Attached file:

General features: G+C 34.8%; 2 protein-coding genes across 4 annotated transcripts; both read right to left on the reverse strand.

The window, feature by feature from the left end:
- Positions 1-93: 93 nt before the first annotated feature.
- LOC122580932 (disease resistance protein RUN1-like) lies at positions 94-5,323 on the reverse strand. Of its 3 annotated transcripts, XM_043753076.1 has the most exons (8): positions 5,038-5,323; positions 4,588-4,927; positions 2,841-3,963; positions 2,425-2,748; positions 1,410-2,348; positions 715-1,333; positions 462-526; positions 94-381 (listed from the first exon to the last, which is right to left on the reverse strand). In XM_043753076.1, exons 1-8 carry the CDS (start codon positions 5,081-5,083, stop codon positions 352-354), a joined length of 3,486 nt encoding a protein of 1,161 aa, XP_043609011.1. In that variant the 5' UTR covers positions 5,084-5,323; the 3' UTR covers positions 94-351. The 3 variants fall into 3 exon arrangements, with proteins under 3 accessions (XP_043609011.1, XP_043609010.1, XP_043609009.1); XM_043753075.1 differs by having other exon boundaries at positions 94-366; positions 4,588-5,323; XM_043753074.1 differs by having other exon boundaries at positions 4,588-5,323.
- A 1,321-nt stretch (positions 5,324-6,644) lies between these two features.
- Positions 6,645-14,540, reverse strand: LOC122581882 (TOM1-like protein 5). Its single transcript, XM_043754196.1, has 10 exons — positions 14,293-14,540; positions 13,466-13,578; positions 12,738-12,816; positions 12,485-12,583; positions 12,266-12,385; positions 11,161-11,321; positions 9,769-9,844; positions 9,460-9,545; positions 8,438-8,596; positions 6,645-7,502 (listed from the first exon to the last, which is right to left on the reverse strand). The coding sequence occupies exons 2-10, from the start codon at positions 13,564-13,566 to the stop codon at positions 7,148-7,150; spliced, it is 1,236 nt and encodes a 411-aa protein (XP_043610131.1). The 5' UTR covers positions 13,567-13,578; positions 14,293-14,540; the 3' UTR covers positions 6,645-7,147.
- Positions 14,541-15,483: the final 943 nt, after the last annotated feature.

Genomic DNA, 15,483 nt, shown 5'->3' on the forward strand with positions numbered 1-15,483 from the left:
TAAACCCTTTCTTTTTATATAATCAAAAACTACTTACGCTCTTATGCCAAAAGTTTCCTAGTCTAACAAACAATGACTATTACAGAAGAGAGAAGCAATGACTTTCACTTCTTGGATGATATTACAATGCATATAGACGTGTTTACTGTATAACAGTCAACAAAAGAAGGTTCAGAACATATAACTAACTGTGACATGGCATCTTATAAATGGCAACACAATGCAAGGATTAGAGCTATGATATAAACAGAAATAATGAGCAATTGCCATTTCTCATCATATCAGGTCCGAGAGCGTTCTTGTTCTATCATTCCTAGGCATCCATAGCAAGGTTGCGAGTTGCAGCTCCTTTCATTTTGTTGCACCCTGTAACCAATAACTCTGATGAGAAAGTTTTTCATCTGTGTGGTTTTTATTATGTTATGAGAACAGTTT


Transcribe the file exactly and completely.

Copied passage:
General features: G+C 34.8%; 2 protein-coding genes across 4 annotated transcripts; both read right to left on the reverse strand.

The window, feature by feature from the left end:
- Positions 1-93: 93 nt before the first annotated feature.
- LOC122580932 (disease resistance protein RUN1-like) lies at positions 94-5,323 on the reverse strand. Of its 3 annotated transcripts, XM_043753076.1 has the most exons (8): positions 5,038-5,323; positions 4,588-4,927; positions 2,841-3,963; positions 2,425-2,748; positions 1,410-2,348; positions 715-1,333; positions 462-526; positions 94-381 (listed from the first exon to the last, which is right to left on the reverse strand). In XM_043753076.1, exons 1-8 carry the CDS (start codon positions 5,081-5,083, stop codon positions 352-354), a joined length of 3,486 nt encoding a protein of 1,161 aa, XP_043609011.1. In that variant the 5' UTR covers positions 5,084-5,323; the 3' UTR covers positions 94-351. The 3 variants fall into 3 exon arrangements, with proteins under 3 accessions (XP_043609011.1, XP_043609010.1, XP_043609009.1); XM_043753075.1 differs by having other exon boundaries at positions 94-366; positions 4,588-5,323; XM_043753074.1 differs by having other exon boundaries at positions 4,588-5,323.
- A 1,321-nt stretch (positions 5,324-6,644) lies between these two features.
- Positions 6,645-14,540, reverse strand: LOC122581882 (TOM1-like protein 5). Its single transcript, XM_043754196.1, has 10 exons — positions 14,293-14,540; positions 13,466-13,578; positions 12,738-12,816; positions 12,485-12,583; positions 12,266-12,385; positions 11,161-11,321; positions 9,769-9,844; positions 9,460-9,545; positions 8,438-8,596; positions 6,645-7,502 (listed from the first exon to the last, which is right to left on the reverse strand). The coding sequence occupies exons 2-10, from the start codon at positions 13,564-13,566 to the stop codon at positions 7,148-7,150; spliced, it is 1,236 nt and encodes a 411-aa protein (XP_043610131.1). The 5' UTR covers positions 13,567-13,578; positions 14,293-14,540; the 3' UTR covers positions 6,645-7,147.
- Positions 14,541-15,483: the final 943 nt, after the last annotated feature.

Genomic DNA, 15,483 nt, shown 5'->3' on the forward strand with positions numbered 1-15,483 from the left:
TAAACCCTTTCTTTTTATATAATCAAAAACTACTTACGCTCTTATGCCAAAAGTTTCCTAGTCTAACAAACAATGACTATTACAGAAGAGAGAAGCAATGACTTTCACTTCTTGGATGATATTACAATGCATATAGACGTGTTTACTGTATAACAGTCAACAAAAGAAGGTTCAGAACATATAACTAACTGTGACATGGCATCTTATAAATGGCAACACAATGCAAGGATTAGAGCTATGATATAAACAGAAATAATGAGCAATTGCCATTTCTCATCATATCAGGTCCGAGAGCGTTCTTGTTCTATCATTCCTAGGCATCCATAGCAAGGTTGCGAGTTGCAGCTCCTTTCATTTTGTTGCACCCTGTAACCAATAACTCTGATGAGAAAGTTTTTCATCTGTGTGGTTTTTATTATGTTATGAGAACAGTTT